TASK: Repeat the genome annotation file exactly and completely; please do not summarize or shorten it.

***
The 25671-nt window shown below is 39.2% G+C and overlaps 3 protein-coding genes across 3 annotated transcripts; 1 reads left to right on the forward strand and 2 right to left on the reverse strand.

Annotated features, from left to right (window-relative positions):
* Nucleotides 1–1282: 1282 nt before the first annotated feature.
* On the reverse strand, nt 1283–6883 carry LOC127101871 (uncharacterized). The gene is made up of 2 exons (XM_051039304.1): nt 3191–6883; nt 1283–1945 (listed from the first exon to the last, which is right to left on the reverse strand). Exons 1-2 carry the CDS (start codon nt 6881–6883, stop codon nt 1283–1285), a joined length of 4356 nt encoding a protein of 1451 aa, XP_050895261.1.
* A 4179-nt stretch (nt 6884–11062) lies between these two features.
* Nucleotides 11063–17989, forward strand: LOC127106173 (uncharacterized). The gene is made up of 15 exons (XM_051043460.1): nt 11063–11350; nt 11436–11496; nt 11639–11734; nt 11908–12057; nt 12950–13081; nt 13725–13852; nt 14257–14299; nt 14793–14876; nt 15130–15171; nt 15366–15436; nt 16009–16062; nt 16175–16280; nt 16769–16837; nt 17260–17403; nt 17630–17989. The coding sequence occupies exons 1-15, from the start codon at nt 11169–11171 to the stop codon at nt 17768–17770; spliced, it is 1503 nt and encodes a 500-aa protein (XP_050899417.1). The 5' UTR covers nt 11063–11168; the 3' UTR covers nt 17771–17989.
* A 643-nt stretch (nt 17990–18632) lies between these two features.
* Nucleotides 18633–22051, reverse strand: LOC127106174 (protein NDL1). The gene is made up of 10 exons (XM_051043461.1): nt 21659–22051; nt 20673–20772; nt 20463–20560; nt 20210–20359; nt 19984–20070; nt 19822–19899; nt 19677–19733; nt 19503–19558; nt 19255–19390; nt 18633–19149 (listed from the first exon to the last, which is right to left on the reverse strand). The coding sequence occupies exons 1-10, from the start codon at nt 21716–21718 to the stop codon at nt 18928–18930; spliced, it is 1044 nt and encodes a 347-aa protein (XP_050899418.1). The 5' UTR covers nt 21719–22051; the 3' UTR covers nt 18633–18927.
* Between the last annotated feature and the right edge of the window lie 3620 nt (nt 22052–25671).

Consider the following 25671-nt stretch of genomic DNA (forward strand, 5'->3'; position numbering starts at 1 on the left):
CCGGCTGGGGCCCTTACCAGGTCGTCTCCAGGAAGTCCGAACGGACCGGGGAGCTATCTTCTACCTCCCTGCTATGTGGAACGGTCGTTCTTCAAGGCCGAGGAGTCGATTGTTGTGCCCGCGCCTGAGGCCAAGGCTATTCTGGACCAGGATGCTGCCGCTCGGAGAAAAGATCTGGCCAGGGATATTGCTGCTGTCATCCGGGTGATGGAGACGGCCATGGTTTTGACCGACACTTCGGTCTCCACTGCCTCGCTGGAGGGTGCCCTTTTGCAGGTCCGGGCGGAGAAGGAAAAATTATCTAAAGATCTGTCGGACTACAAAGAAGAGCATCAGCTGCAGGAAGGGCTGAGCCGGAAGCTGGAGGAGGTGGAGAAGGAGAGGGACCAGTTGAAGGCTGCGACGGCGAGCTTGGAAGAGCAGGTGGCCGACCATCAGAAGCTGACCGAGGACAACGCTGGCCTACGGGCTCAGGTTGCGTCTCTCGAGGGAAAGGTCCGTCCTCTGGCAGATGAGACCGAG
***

The 25671-nt window shown below is 39.2% G+C and overlaps 3 protein-coding genes across 3 annotated transcripts; 1 reads left to right on the forward strand and 2 right to left on the reverse strand.

Annotated features, from left to right (window-relative positions):
* Nucleotides 1–1282: 1282 nt before the first annotated feature.
* On the reverse strand, nt 1283–6883 carry LOC127101871 (uncharacterized). The gene is made up of 2 exons (XM_051039304.1): nt 3191–6883; nt 1283–1945 (listed from the first exon to the last, which is right to left on the reverse strand). Exons 1-2 carry the CDS (start codon nt 6881–6883, stop codon nt 1283–1285), a joined length of 4356 nt encoding a protein of 1451 aa, XP_050895261.1.
* A 4179-nt stretch (nt 6884–11062) lies between these two features.
* Nucleotides 11063–17989, forward strand: LOC127106173 (uncharacterized). The gene is made up of 15 exons (XM_051043460.1): nt 11063–11350; nt 11436–11496; nt 11639–11734; nt 11908–12057; nt 12950–13081; nt 13725–13852; nt 14257–14299; nt 14793–14876; nt 15130–15171; nt 15366–15436; nt 16009–16062; nt 16175–16280; nt 16769–16837; nt 17260–17403; nt 17630–17989. The coding sequence occupies exons 1-15, from the start codon at nt 11169–11171 to the stop codon at nt 17768–17770; spliced, it is 1503 nt and encodes a 500-aa protein (XP_050899417.1). The 5' UTR covers nt 11063–11168; the 3' UTR covers nt 17771–17989.
* A 643-nt stretch (nt 17990–18632) lies between these two features.
* Nucleotides 18633–22051, reverse strand: LOC127106174 (protein NDL1). The gene is made up of 10 exons (XM_051043461.1): nt 21659–22051; nt 20673–20772; nt 20463–20560; nt 20210–20359; nt 19984–20070; nt 19822–19899; nt 19677–19733; nt 19503–19558; nt 19255–19390; nt 18633–19149 (listed from the first exon to the last, which is right to left on the reverse strand). The coding sequence occupies exons 1-10, from the start codon at nt 21716–21718 to the stop codon at nt 18928–18930; spliced, it is 1044 nt and encodes a 347-aa protein (XP_050899418.1). The 5' UTR covers nt 21719–22051; the 3' UTR covers nt 18633–18927.
* Between the last annotated feature and the right edge of the window lie 3620 nt (nt 22052–25671).

Consider the following 25671-nt stretch of genomic DNA (forward strand, 5'->3'; position numbering starts at 1 on the left):
CCGGCTGGGGCCCTTACCAGGTCGTCTCCAGGAAGTCCGAACGGACCGGGGAGCTATCTTCTACCTCCCTGCTATGTGGAACGGTCGTTCTTCAAGGCCGAGGAGTCGATTGTTGTGCCCGCGCCTGAGGCCAAGGCTATTCTGGACCAGGATGCTGCCGCTCGGAGAAAAGATCTGGCCAGGGATATTGCTGCTGTCATCCGGGTGATGGAGACGGCCATGGTTTTGACCGACACTTCGGTCTCCACTGCCTCGCTGGAGGGTGCCCTTTTGCAGGTCCGGGCGGAGAAGGAAAAATTATCTAAAGATCTGTCGGACTACAAAGAAGAGCATCAGCTGCAGGAAGGGCTGAGCCGGAAGCTGGAGGAGGTGGAGAAGGAGAGGGACCAGTTGAAGGCTGCGACGGCGAGCTTGGAAGAGCAGGTGGCCGACCATCAGAAGCTGACCGAGGACAACGCTGGCCTACGGGCTCAGGTTGCGTCTCTCGAGGGAAAGGTCCGTCCTCTGGCAGATGAGACCGAG